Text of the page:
Klem recommended bird-safe designs to Northwestern University in Evanston, Ill., and Emory University in Atlanta, Ga., as part of initiatives to create a more environmentally sustainable campus. He also works with educators and administrators interested in environmentally friendly design in elementary and secondary schools, and he contributes to environmental education programs such as those run by the National Audubon Society.
Currently, Klem is advising a doctoral candidate at the University of Costa Rica who is studying bird mortality caused by windows, and other consulting opportunities have led to saving birds’ lives in Austria, Australia, China, Germany, The Netherlands, Poland, and Singapore. He has also served as a principal adviser and consultant to the U.S. Fish and Wildlife Service in their efforts to enforce bird protection laws in the United States.
The Wilkes Connection
Klem, who is a member of the board of trustees and holds an honorary doctorate from Wilkes, came to what was then Wilkes College as an undergraduate to study field biology. “I was the first in my family to get a college education,” he says, “and I knew from the beginning that I wanted to be outside in the field. My undergraduate years were my foundation.”
From the very beginning of his research into saving wild bird populations, Klem also found unfailing support from his wife, Renee A. (Mucci) Klem ’70. “My wife of 45 years has been integral in all my work on behalf of birds,” he says. “She was involved from my earliest days of collecting the first systematic data on this topic to preparing the materials for my first controlled experiments to test fundamental hypotheses. I would not have completed my doctoral degree if it were not for her constant encouragement.”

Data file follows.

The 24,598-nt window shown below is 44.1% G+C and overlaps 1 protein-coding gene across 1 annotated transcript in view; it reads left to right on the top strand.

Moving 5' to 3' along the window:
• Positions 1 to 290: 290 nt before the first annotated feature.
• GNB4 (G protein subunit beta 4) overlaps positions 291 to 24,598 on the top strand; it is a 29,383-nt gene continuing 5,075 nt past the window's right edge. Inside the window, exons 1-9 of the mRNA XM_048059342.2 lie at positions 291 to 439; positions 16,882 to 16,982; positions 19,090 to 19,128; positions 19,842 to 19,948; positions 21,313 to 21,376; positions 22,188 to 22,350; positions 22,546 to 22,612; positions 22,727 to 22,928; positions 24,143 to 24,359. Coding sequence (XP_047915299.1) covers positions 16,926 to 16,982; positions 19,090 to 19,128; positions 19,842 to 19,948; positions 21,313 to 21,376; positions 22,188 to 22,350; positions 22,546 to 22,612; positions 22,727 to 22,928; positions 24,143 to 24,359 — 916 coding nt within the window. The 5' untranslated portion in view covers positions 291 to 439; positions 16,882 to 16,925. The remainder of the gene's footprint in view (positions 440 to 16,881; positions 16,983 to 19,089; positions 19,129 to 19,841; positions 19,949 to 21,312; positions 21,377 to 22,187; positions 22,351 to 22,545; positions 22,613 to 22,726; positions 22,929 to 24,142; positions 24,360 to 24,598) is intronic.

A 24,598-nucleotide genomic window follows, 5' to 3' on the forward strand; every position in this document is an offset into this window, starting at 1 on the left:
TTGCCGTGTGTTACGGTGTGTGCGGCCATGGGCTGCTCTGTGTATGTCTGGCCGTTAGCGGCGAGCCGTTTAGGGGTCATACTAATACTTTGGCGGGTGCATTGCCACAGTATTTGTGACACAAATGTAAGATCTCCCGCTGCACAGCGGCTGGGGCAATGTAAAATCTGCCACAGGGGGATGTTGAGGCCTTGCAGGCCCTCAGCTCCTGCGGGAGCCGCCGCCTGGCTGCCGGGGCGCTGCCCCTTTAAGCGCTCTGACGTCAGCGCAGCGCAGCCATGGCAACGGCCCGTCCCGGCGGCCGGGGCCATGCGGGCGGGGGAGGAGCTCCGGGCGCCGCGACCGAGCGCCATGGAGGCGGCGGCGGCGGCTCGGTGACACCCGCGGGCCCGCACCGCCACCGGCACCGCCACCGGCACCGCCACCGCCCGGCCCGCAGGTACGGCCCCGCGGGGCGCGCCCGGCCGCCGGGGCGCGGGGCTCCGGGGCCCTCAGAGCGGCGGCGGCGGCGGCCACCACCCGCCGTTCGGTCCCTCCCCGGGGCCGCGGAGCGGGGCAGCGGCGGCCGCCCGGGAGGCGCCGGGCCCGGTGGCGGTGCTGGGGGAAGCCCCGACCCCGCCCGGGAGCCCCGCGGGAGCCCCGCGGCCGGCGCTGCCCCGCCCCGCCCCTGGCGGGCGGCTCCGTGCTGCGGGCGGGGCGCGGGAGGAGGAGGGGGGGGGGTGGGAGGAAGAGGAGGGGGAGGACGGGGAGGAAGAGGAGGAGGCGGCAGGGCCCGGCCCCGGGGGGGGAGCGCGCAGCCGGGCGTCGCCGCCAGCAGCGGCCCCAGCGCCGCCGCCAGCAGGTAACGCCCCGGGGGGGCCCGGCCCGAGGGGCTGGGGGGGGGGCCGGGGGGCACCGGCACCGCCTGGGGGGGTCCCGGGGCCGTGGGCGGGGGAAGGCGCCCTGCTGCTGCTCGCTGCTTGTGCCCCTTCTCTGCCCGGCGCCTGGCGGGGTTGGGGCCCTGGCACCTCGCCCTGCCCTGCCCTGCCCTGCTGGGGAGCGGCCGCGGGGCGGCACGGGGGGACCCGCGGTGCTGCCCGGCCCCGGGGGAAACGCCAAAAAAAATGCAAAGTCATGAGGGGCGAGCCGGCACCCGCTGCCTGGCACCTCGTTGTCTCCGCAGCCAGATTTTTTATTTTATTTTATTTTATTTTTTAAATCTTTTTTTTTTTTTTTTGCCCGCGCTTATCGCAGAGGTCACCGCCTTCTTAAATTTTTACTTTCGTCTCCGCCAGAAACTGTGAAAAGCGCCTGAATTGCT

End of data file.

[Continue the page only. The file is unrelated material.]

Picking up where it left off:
Of his alma mater, Klem says, “Wilkes gave me a chance. It’s there that I learned to be persistent and use my abilities. I’ll never give up on a student—because Wilkes didn’t give up on me.”
Daniel Klem ’68, Allentown, Pa.
Bachelor of Science, Biology, Wilkes
Master of Science, Hofstra University
Doctor of Philosophy, Southern Illinois University at Carbondale
Career: Sarkis Acopian Professor of Ornithology and Conservation Biology at Muhlenberg College
Notable: Internationally recognized expert on the subject of bird deaths from collisions with glass. Consultant to architects, businesses and other organizations about how to design buildings that reduce avian deaths.
Favorite Wilkes memory: Klem cites Dr. Charles B. Reif, professor of biology. “My relationship with this iconic mentor began with my awe and trepidation during my freshman year, 1964, and evolved into mutual admiration and friendship over a lifetime. He uniquely encouraged an interest for field work in me and my classmates when we mapped the bottom of lakes together.”